Franklin & Marshall College became coeducational again in 1969. Its connection to the Reformed Church, later part of the United Church of Christ, was severed and the college became a secular institution. Throughout all of these changes, the college remained committed to “liberal learning.”

Frederick Rauch, the first president of Marshall College, proclaimed in 1837 that “the fortune of our lives and our government depends not exclusively on useful knowledge but on our character as citizens, and to form this character by cultivating the whole [person] is the aim of education in the proper sense.”

Today Franklin & Marshall College proudly continues its dedication to intellectual freedom and critical learning as fundamental to a democratic society. Its mission statement affirms that the college expects students to see connections, discover community, and understand the centrality of service to the human endeavor. It has an endowment of about $350 million, an academic staff of about 175, and a 170-acre campus.

About Lancaster, Pennsylvania

Lancaster is located in south-central Pennsylvania, serves as the seat of Lancaster County, and is one of the oldest inland towns in the United States. With a population of 59,322, it ranks eighth in population among Pennsylvania’s cities. The Lancaster metropolitan-area population is 507,766, making it the 101st largest metropolitan area in the U.S. and second largest in the south-central Pennsylvania area.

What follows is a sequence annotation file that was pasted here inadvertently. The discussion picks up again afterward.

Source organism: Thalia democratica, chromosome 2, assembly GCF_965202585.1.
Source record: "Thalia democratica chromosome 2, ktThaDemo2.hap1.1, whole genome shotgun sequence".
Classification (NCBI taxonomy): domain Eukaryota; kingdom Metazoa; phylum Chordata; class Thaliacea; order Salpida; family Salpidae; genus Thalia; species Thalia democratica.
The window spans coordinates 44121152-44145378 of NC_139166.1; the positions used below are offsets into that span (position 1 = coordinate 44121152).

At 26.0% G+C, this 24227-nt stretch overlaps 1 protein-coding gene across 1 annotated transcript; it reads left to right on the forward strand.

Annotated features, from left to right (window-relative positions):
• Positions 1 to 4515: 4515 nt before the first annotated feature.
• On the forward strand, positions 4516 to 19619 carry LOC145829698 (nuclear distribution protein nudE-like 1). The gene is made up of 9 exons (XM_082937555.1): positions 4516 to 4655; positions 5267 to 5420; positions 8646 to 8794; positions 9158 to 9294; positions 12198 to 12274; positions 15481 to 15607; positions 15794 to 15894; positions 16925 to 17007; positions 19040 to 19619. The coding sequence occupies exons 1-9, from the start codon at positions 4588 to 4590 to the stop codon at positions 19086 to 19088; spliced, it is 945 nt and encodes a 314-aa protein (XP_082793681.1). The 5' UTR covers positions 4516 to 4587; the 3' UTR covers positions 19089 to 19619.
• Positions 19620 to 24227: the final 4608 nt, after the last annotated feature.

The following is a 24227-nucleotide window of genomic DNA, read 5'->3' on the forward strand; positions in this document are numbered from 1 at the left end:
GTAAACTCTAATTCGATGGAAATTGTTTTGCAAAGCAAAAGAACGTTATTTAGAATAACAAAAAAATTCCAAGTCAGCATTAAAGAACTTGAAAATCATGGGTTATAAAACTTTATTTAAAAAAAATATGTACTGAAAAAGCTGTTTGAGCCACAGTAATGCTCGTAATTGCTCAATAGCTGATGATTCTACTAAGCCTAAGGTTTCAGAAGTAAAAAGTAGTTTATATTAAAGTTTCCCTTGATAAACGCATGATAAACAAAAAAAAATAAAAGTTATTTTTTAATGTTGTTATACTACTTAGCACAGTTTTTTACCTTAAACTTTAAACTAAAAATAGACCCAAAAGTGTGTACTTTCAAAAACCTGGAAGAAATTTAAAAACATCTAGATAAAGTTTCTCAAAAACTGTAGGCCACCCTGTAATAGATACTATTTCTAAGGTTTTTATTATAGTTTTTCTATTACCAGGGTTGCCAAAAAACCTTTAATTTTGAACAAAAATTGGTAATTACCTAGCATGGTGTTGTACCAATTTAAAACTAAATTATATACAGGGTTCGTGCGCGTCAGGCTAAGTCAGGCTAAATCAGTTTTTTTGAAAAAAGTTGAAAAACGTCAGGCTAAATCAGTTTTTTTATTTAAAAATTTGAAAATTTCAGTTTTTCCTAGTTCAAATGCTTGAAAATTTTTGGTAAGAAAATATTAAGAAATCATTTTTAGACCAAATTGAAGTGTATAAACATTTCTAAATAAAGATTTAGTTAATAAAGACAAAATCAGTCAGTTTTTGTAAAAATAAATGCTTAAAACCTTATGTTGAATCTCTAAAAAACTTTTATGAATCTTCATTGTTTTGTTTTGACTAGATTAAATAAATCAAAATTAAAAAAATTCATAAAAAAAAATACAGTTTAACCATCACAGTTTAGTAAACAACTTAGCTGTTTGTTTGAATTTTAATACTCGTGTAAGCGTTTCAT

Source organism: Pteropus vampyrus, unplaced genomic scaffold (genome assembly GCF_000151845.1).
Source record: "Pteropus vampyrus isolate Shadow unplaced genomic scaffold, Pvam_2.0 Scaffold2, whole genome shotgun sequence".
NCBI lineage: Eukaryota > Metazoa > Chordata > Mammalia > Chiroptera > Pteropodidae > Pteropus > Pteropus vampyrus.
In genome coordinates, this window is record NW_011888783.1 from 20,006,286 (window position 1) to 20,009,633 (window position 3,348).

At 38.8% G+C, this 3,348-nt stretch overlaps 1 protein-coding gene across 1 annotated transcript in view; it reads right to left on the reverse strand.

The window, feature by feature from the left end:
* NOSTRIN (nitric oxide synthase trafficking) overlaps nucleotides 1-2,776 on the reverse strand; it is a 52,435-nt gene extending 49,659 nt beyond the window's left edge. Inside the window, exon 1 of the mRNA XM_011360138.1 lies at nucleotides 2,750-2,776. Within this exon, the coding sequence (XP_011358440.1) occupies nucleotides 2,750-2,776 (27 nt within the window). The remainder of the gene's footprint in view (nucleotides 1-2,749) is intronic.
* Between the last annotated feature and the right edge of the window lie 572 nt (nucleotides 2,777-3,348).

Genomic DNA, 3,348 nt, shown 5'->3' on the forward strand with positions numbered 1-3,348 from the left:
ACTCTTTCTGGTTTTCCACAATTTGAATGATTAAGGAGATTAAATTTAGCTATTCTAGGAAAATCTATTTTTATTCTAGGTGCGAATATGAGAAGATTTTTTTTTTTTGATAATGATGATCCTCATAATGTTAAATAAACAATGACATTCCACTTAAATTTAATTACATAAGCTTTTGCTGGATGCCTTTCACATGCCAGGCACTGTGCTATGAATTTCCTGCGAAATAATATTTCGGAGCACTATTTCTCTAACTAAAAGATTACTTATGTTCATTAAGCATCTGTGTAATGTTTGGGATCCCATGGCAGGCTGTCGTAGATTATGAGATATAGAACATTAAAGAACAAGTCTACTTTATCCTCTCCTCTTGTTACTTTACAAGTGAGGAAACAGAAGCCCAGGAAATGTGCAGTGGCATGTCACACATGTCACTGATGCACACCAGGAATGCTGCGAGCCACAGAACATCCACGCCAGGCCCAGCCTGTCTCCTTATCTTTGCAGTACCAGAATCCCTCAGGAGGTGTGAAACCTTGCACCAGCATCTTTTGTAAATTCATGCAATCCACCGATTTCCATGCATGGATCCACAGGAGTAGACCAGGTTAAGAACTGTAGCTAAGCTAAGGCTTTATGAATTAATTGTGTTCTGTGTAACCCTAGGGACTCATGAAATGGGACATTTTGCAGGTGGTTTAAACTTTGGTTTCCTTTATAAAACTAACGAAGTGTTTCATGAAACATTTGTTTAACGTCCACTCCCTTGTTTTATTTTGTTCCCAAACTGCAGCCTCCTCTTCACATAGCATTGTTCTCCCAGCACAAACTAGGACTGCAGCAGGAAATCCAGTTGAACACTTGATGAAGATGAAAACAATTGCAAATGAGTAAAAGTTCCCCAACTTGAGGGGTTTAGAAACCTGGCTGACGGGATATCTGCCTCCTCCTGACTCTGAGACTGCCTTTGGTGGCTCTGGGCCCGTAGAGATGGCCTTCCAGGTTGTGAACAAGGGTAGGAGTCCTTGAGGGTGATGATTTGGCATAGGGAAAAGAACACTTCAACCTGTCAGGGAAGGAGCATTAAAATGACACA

The city’s primary industries include healthcare, tourism, public administration, manufacturing, and professional services. Lancaster was home to James Buchanan, the nation’s fifteenth president, and to congressman and abolitionist Thaddeus Stevens.

Originally called Hickory Town, the city was renamed after the English city of Lancaster by native John Wright. Its symbol, the red rose, comes from the House of Lancaster. It was part of the 1681 Penn’s Woods Charter of William Penn, and was laid out by James Hamilton, son of Alexander Hamilton, in 1734.

During the American Revolution, Lancaster was the capital of the United States for one day, on September 27, 1777, after the Continental Congress fled Philadelphia, which had been captured by the British. The revolutionary government then moved still farther away to York, Pennsylvania.

Lancaster was capital of Pennsylvania from 1799 to 1812, after which the capital was moved to Harrisburg.

The first long-distance paved road in the United States was the former Philadelphia and Lancaster Turnpike, which connected the cities of Lancaster and Philadelphia. Opened in 1795, the turnpike was paved with stone the whole way, and overlaid with gravel. The sixty-two-mile turnpike cost more than $450,000, a staggering sum at the time.